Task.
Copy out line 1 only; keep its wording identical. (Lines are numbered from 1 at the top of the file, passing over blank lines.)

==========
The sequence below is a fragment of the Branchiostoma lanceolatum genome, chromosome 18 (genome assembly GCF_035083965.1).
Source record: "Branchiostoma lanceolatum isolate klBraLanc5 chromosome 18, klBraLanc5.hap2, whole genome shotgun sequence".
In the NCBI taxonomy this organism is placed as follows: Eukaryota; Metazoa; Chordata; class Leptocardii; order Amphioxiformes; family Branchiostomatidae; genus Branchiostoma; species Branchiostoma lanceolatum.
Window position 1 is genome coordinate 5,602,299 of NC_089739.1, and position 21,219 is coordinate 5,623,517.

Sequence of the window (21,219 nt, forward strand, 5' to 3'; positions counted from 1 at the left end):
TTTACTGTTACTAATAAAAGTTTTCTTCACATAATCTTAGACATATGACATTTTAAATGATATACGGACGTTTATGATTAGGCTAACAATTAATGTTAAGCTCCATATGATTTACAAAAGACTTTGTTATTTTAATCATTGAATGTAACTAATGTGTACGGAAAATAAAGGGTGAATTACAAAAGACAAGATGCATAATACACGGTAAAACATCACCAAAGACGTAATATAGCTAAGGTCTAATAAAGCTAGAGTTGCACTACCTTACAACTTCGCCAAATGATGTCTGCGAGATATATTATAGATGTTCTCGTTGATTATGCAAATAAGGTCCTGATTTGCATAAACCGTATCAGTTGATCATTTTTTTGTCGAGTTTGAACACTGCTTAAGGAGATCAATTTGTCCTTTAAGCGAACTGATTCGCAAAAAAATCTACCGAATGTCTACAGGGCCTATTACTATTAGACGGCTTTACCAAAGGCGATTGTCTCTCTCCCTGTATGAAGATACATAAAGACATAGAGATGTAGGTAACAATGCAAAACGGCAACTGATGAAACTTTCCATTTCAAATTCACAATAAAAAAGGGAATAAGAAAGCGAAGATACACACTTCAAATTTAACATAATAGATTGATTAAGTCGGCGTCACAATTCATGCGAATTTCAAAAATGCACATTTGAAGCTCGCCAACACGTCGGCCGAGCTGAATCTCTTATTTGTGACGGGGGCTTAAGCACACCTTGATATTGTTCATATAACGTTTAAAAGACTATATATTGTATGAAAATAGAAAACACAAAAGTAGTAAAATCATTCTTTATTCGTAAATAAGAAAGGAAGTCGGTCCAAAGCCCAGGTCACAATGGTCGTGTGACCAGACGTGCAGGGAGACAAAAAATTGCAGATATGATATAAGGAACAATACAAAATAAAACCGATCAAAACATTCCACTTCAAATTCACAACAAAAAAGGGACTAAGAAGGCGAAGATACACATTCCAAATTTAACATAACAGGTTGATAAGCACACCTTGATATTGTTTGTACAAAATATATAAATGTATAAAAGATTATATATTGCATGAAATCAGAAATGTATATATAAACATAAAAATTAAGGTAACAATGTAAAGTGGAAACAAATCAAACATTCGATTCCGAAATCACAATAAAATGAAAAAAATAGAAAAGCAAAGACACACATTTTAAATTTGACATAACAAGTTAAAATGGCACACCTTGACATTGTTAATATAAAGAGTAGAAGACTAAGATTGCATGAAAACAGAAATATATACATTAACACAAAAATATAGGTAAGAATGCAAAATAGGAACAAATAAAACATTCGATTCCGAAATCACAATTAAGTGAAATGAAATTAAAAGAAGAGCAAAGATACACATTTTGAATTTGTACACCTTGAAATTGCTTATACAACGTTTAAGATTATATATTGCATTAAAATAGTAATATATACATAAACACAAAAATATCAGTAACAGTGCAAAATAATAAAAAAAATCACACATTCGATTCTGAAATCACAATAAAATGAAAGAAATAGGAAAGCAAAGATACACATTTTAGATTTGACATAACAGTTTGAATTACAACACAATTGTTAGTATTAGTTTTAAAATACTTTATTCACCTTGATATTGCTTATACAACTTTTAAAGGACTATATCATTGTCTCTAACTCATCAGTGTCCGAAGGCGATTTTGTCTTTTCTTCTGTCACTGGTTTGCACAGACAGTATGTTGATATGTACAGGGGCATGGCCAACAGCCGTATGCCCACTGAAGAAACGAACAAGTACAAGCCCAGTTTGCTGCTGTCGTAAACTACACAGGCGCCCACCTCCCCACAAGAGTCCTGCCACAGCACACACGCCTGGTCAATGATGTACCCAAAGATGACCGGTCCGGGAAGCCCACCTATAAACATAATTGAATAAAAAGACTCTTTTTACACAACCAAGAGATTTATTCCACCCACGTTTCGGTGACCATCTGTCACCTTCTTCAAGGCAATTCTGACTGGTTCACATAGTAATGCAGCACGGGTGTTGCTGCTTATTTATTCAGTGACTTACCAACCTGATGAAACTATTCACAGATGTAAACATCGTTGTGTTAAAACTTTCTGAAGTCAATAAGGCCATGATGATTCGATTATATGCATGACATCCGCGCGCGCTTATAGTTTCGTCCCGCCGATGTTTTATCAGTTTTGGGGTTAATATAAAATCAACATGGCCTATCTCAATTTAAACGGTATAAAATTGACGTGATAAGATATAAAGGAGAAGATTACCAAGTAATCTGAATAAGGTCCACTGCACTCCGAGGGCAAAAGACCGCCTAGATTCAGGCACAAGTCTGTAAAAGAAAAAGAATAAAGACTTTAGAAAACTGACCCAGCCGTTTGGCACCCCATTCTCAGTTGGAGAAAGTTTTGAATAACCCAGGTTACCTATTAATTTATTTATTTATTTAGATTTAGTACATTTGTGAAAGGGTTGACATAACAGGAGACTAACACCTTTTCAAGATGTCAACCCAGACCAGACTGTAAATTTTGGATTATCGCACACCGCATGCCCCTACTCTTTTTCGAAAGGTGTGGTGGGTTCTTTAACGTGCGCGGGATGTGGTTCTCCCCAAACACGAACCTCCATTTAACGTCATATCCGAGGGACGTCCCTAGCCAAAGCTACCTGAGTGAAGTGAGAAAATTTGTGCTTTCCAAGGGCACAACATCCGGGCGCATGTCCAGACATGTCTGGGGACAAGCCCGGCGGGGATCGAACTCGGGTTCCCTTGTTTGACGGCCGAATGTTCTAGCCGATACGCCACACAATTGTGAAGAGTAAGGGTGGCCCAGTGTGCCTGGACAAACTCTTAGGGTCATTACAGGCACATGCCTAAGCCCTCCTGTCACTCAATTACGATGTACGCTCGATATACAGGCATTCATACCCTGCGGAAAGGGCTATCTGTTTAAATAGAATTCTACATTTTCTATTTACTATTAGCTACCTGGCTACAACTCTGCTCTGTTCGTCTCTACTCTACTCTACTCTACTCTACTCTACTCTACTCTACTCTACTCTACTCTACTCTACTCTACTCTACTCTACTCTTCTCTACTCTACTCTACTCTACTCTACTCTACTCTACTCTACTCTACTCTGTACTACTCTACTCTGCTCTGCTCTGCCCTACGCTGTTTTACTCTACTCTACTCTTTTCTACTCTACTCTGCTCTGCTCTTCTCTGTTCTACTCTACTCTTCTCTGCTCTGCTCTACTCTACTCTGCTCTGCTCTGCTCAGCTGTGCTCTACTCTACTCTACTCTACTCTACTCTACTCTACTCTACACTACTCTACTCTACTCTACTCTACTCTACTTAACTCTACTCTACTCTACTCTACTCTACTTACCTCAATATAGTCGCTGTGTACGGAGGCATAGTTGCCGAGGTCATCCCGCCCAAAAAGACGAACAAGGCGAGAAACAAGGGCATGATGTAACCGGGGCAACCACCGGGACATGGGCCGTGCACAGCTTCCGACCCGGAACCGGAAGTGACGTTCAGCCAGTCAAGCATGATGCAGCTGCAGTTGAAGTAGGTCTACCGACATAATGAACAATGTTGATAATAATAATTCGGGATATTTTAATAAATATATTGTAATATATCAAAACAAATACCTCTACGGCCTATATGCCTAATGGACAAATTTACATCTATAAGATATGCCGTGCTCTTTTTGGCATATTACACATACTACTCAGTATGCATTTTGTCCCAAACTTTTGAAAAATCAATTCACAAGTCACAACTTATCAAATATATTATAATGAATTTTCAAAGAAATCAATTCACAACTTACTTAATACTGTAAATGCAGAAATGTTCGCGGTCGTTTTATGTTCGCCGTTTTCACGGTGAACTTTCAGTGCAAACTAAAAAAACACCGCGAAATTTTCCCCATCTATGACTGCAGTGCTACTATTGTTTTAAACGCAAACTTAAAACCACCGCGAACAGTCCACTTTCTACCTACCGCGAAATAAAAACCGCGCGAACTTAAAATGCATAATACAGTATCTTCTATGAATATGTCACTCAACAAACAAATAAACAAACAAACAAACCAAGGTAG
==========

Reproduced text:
The sequence below is a fragment of the Branchiostoma lanceolatum genome, chromosome 18 (genome assembly GCF_035083965.1).